Optimal dynamic hedging using futures under a borrowing constraint

BIS Working Papers No 109
January 2002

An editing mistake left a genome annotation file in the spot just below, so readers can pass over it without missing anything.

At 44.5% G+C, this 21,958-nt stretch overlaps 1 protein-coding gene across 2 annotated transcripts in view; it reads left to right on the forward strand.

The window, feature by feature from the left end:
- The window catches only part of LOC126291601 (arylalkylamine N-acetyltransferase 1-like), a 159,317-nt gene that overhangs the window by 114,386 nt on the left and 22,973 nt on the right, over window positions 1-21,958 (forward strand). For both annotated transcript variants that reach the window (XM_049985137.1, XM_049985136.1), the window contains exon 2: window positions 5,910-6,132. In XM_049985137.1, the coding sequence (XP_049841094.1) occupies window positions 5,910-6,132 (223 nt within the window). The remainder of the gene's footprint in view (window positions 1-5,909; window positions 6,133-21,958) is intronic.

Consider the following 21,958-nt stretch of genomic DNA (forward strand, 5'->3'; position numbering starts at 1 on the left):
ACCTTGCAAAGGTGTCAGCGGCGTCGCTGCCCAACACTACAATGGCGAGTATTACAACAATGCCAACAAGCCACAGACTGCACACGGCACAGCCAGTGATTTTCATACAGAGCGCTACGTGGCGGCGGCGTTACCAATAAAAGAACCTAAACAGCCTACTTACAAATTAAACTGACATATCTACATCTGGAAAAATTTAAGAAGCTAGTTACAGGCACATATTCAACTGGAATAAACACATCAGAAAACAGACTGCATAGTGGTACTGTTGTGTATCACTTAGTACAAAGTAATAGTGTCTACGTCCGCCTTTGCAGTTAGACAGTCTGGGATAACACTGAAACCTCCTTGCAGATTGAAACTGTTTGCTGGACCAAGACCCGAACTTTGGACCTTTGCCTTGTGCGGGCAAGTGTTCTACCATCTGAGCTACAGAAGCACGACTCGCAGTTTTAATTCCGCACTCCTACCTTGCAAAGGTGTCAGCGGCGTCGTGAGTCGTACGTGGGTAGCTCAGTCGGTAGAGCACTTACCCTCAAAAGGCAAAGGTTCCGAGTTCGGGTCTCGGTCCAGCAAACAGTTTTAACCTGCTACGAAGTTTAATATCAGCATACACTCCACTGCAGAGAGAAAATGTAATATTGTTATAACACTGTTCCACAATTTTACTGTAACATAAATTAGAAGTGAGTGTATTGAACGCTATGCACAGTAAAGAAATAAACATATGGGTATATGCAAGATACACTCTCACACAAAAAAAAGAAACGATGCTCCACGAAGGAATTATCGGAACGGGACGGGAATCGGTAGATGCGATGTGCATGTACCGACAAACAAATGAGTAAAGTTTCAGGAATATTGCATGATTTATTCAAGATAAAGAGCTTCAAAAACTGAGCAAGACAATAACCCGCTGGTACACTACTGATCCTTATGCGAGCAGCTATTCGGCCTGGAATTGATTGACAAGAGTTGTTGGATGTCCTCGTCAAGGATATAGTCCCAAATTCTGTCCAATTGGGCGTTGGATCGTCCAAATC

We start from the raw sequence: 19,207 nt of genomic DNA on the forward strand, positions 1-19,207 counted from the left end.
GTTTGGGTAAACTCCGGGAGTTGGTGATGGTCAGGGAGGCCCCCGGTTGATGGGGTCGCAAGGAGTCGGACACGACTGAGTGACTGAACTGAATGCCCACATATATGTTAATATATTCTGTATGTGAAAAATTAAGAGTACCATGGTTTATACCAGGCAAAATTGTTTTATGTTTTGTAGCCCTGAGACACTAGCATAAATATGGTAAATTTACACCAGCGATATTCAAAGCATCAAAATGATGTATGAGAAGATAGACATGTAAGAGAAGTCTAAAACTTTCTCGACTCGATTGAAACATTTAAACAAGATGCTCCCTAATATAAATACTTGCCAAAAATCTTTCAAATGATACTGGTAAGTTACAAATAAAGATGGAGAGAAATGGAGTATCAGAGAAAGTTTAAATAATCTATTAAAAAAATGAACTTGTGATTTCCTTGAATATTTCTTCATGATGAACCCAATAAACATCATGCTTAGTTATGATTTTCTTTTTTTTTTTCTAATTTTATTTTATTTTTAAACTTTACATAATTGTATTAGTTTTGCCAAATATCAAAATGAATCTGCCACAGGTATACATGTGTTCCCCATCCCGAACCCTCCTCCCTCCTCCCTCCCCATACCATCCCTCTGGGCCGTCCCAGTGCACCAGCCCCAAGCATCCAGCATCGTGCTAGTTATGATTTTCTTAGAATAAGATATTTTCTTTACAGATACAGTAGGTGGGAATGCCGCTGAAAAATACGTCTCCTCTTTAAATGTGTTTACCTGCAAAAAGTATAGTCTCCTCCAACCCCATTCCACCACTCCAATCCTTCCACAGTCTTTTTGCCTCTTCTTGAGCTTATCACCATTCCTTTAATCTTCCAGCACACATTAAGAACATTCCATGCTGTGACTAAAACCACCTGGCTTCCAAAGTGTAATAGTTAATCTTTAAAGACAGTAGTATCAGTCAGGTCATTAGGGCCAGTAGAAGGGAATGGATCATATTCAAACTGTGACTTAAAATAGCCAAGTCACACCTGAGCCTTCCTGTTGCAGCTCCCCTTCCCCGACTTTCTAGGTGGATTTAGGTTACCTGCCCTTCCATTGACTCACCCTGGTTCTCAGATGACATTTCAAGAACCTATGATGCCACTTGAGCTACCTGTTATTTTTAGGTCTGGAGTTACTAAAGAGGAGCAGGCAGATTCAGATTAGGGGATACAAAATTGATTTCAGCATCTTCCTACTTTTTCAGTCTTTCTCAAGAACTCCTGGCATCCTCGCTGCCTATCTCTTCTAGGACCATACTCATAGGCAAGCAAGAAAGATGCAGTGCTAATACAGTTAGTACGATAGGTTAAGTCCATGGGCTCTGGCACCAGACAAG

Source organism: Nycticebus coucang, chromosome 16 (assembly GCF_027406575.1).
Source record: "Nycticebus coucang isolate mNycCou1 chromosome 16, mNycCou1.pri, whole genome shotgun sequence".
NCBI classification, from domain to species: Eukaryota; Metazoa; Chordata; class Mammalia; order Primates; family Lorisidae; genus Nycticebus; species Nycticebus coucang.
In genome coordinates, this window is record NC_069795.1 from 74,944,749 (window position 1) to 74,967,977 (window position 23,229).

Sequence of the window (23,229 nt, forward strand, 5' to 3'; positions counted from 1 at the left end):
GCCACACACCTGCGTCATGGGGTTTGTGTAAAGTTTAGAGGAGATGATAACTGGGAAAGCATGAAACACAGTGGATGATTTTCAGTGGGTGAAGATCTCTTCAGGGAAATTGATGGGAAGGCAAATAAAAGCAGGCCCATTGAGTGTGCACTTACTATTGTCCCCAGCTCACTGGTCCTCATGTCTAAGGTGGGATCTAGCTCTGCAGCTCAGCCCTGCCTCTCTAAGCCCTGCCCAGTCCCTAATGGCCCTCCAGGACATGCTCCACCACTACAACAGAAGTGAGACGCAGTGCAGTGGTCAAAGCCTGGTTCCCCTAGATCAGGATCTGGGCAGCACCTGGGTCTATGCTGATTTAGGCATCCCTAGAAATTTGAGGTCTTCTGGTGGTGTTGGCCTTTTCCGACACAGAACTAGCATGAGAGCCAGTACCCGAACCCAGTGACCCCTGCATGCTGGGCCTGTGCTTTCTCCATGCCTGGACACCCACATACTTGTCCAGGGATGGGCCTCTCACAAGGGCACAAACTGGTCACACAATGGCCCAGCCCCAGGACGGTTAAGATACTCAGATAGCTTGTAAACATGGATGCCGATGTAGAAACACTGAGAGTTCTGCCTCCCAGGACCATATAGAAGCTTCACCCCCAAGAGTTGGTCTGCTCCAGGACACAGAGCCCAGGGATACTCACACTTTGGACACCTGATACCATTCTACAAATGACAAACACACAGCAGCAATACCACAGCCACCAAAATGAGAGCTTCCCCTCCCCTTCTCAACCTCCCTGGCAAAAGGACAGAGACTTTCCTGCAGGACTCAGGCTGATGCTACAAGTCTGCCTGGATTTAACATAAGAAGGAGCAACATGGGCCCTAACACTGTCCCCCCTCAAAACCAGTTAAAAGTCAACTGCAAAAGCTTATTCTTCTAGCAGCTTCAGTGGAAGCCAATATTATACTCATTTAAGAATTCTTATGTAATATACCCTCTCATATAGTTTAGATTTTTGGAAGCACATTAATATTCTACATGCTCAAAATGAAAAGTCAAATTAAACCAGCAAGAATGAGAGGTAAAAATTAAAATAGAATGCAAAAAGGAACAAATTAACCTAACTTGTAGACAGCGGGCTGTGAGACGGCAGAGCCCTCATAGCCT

Both financial and non-financial firms routinely implement hedging policies to mitigate their exposure to changes in asset prices. However, while these policies may perform satisfactorily in the limited sense of hedging the exposure under consideration, they might increase the overall likelihood of financial distress due to the liquidity risks that they create. This paper examines the case of hedging price risk using derivative contracts that are marked to market (such as futures contracts) and hence subject to margin calls. It is shown that liquidity risk, stemming from the need to meet margin calls on the futures position, can be a significant source of risk and can even lead to financial distress even though the firm remains "hedged". Such risks should therefore be taken into account in the formulation of an optimal hedging policy. This paper derives the dynamic hedging strategy of a firm that uses futures contracts to hedge a spot market exposure. The risk emanating from the margin requirement on futures contracts is incorporated into the hedging decision by restricting the borrowing capacity of the firm. It is shown that this leads to a substantial reduction in the firm's optimal hedge, especially if the hedging horizon is long. The results provide theoretical support for the low level of hedging observed empirically.